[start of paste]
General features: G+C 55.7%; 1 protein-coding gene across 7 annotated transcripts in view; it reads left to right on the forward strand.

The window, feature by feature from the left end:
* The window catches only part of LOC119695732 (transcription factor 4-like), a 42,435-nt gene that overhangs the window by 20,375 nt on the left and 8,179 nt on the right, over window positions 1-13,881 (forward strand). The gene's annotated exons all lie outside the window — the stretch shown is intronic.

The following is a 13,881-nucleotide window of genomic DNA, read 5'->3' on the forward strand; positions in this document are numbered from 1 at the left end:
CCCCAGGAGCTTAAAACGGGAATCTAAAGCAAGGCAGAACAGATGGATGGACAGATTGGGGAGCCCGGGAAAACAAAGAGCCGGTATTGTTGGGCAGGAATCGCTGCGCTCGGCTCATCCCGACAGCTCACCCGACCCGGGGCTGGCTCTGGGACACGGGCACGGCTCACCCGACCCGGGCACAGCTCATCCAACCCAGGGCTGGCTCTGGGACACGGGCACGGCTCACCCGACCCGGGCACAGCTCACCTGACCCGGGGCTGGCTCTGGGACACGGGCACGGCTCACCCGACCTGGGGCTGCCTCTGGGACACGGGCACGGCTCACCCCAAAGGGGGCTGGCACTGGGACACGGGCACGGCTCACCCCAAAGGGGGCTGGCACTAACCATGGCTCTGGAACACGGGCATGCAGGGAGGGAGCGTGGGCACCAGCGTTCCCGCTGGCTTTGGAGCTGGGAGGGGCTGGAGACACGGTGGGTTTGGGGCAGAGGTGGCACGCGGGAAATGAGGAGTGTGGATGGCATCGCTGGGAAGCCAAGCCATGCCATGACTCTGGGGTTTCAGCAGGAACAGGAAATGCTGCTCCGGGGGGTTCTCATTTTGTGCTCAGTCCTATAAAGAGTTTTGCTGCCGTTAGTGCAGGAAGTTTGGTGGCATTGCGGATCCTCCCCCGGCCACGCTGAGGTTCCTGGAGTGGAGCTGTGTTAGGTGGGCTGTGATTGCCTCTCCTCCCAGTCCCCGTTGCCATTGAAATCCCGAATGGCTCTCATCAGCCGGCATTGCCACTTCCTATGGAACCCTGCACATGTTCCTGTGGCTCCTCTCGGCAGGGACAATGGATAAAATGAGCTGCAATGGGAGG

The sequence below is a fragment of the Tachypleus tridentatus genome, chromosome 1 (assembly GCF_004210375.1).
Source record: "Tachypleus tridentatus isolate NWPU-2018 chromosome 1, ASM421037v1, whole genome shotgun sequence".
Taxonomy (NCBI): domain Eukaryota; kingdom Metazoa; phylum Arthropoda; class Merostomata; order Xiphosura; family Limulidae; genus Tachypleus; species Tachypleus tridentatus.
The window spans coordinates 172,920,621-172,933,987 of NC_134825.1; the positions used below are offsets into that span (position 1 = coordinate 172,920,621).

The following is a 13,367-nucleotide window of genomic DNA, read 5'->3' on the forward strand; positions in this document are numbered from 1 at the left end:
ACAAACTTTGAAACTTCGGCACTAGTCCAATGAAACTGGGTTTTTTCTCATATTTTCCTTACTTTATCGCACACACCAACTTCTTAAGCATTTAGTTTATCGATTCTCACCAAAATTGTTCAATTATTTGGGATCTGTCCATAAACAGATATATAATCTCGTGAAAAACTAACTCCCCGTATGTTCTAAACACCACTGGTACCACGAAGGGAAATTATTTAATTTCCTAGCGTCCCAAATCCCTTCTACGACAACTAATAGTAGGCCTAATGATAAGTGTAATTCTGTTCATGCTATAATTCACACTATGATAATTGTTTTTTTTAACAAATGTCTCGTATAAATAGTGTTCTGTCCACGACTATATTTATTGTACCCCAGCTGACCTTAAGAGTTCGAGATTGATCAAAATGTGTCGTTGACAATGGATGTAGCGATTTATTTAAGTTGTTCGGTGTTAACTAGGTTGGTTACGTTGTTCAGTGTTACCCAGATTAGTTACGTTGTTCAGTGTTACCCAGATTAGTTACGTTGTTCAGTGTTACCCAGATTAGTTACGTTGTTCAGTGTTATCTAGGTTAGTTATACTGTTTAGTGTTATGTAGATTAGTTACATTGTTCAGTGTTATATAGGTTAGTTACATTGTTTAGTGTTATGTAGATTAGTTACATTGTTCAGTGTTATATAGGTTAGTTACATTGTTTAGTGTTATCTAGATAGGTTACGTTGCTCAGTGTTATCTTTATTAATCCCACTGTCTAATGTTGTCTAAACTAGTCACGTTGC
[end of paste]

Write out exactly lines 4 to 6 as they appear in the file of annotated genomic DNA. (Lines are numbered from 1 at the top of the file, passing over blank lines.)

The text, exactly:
The following is a 13,881-nucleotide window of genomic DNA, read 5'->3' on the forward strand; positions in this document are numbered from 1 at the left end:
CCCCAGGAGCTTAAAACGGGAATCTAAAGCAAGGCAGAACAGATGGATGGACAGATTGGGGAGCCCGGGAAAACAAAGAGCCGGTATTGTTGGGCAGGAATCGCTGCGCTCGGCTCATCCCGACAGCTCACCCGACCCGGGGCTGGCTCTGGGACACGGGCACGGCTCACCCGACCCGGGCACAGCTCATCCAACCCAGGGCTGGCTCTGGGACACGGGCACGGCTCACCCGACCCGGGCACAGCTCACCTGACCCGGGGCTGGCTCTGGGACACGGGCACGGCTCACCCGACCTGGGGCTGCCTCTGGGACACGGGCACGGCTCACCCCAAAGGGGGCTGGCACTGGGACACGGGCACGGCTCACCCCAAAGGGGGCTGGCACTAACCATGGCTCTGGAACACGGGCATGCAGGGAGGGAGCGTGGGCACCAGCGTTCCCGCTGGCTTTGGAGCTGGGAGGGGCTGGAGACACGGTGGGTTTGGGGCAGAGGTGGCACGCGGGAAATGAGGAGTGTGGATGGCATCGCTGGGAAGCCAAGCCATGCCATGACTCTGGGGTTTCAGCAGGAACAGGAAATGCTGCTCCGGGGGGTTCTCATTTTGTGCTCAGTCCTATAAAGAGTTTTGCTGCCGTTAGTGCAGGAAGTTTGGTGGCATTGCGGATCCTCCCCCGGCCACGCTGAGGTTCCTGGAGTGGAGCTGTGTTAGGTGGGCTGTGATTGCCTCTCCTCCCAGTCCCCGTTGCCATTGAAATCCCGAATGGCTCTCATCAGCCGGCATTGCCACTTCCTATGGAACCCTGCACATGTTCCTGTGGCTCCTCTCGGCAGGGACAATGGATAAAATGAGCTGCAATGGGAGG

The sequence below is a fragment of the Tachypleus tridentatus genome, chromosome 1 (assembly GCF_004210375.1).